Referenced by
Citing PatentFiling datePublication dateApplicantTitle
US2539967 *May 18, 1946Jan 30, 1951Obe RobertsSoap dish
US2721682 *Jun 13, 1952Oct 25, 1955Alderic LefebvreGolf ball carrier
US2766918 *Aug 3, 1953Oct 16, 1956Evanguelidi Linda SFlexible carrying container
US2767854 *Sep 25, 1950Oct 23, 1956Joseph E BarrettPaddle and ball rack for ball-bat games
US3007177 *Aug 2, 1955Nov 7, 1961John J JacksonToilet tissue dispenser
US3055293 *Aug 5, 1960Sep 25, 1962Lariccia Michael JStorage and dispensing rack for cans and the like
US3130836 *Sep 26, 1961Apr 28, 1964Conrad Edwin ODispensing rack
US3219083 *Sep 9, 1963Nov 23, 1965Asquith Blake WCarrier and support for a golf club and accessories
US3570708 *Jun 9, 1969Mar 16, 1971Universal Oil Prod CoCan dispenser with positioning and release means
US3938869 *Nov 14, 1974Feb 17, 1976Josey Robert MGolf bag supported beverage can holding assembly
US3980215 *Sep 25, 1974Sep 14, 1976Harvey SchwarzbauerTennis ball holder
US3982676 *Aug 13, 1974Sep 28, 1976Fabrique Nationale Herstal S.A.Device for handling cartridge magazines and suchlike
US4205763 *Dec 26, 1978Jun 3, 1980Marlboro Marketing, Inc.Container dispensing device
US4522438 *Jan 6, 1984Jun 11, 1985Logue Dewitt MRetriever and dispenser for deformable balls
US4842149 *Sep 22, 1986Jun 27, 1989Curtis G. ViningPitcher dispenser
US4848856 *Mar 10, 1988Jul 18, 1989Dyment LimitedArticle display apparatuses and elongated, deflectable racks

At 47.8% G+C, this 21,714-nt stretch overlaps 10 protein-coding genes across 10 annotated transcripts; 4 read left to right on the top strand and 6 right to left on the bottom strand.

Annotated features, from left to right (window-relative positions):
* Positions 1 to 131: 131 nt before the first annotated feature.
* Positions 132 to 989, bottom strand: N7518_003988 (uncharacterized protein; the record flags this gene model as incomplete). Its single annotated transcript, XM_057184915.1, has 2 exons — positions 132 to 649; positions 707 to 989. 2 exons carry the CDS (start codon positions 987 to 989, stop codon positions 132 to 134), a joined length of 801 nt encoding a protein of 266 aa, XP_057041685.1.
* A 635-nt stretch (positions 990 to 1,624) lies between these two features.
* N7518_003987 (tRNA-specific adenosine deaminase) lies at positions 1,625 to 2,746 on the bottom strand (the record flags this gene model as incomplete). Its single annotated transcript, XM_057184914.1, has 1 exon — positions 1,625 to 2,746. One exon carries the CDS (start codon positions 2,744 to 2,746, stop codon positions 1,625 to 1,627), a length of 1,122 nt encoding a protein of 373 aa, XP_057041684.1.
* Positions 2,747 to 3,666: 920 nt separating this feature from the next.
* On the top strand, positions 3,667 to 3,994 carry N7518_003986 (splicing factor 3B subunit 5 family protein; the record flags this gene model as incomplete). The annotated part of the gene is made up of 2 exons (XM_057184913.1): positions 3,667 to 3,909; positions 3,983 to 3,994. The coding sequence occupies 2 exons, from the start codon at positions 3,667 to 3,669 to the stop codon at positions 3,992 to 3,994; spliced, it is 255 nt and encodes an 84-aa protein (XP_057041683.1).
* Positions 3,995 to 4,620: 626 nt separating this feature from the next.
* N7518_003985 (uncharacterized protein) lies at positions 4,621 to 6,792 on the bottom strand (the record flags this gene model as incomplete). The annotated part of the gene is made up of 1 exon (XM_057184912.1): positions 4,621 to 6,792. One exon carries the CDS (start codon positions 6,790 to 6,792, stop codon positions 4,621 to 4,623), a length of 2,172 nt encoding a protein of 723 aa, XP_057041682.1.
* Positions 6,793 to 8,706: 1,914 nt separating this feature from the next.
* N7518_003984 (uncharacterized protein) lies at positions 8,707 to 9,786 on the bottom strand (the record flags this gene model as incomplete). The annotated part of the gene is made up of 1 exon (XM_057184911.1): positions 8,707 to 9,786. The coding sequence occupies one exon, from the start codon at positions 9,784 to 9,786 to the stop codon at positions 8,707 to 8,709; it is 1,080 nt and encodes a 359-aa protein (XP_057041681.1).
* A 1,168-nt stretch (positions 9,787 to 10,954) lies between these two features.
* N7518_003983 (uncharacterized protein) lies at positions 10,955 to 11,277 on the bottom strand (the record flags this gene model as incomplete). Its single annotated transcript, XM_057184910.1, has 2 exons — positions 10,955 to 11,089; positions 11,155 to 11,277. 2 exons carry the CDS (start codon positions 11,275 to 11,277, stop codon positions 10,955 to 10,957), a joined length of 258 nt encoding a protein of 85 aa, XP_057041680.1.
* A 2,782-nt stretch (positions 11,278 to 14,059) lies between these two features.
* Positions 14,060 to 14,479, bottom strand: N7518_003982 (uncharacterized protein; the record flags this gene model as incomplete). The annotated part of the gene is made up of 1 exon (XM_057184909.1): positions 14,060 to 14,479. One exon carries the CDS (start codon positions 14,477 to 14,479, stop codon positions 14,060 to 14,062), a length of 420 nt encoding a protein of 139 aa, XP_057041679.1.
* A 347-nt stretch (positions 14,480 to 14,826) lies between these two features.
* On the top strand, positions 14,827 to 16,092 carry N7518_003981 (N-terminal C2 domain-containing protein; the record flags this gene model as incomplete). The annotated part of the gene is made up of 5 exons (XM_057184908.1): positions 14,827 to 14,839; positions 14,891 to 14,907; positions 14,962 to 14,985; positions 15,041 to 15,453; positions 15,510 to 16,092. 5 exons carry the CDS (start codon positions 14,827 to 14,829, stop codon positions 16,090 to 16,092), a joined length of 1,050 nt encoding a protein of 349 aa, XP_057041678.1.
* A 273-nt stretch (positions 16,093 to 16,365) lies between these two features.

US4898282 *Jul 22, 1988Feb 6, 1990Hawkinson Rodney BMerchandise display rack
US4962860 *Oct 5, 1989Oct 16, 1990Lehmann Paul FMerchandising display unit
US5000344 *Feb 20, 1990Mar 19, 1991Eastman Kodak CompanyPackage dispenser
US5002200 *Aug 24, 1989Mar 26, 1991Hunt William GMethod and apparatus for storing used plastic bags for refuse
US5147119 *Jun 28, 1990Sep 15, 1992Harris Jonathan LSock storage and dispensing apparatus
US5275305 *Sep 16, 1992Jan 4, 1994Gross Robert ECup and fluid dispenser
US5316154 *Nov 4, 1992May 31, 1994Hajec Jr John WRack for storing and dispensing plastic oil containers
US5333745 *Feb 23, 1993Aug 2, 1994Lehmann Paul FMerchandising display unit
US5579915 *Feb 7, 1995Dec 3, 1996Produktutvecklingsf oretaget NI ABContainer for plastic bags
US5615780 *Oct 31, 1995Apr 1, 1997Nimetz; Steven A.Full-access, non-gravity dependent, jar storage rack
US6742662Oct 30, 2000Jun 1, 2004Brunswick Bowling & Billiards CorporationBilliard ball rack
US6755310Jan 17, 2003Jun 29, 2004Whit HiltonCan dispenser
US6905034Feb 28, 2003Jun 14, 2005New Phase, Inc.Clip tray and method of retaining and individually releasing cylindrical shaped objects
US6932222Nov 13, 2003Aug 23, 2005Brunswick Bowling & Billiards CorporationBilliard ball rack
US7188737Jul 12, 2005Mar 13, 2007Brunswick Bowling & Billiards CorporationBilliard ball rack
US7798342 *Apr 16, 2007Sep 21, 2010The Procter & Gamble CompanyProduct display for displaying products in an aisle at a retail store
Classifications
U.S. Classification221/289, 312/45, 193/32, 211/59.2, 221/283, 221/307, D07/589, D06/515, 211/59.1, 211/49.1
International ClassificationA47B81/00, A47F1/08, A47F1/00
Cooperative ClassificationA47F1/08, A47B81/007
European ClassificationA47B81/00E, A47F1/08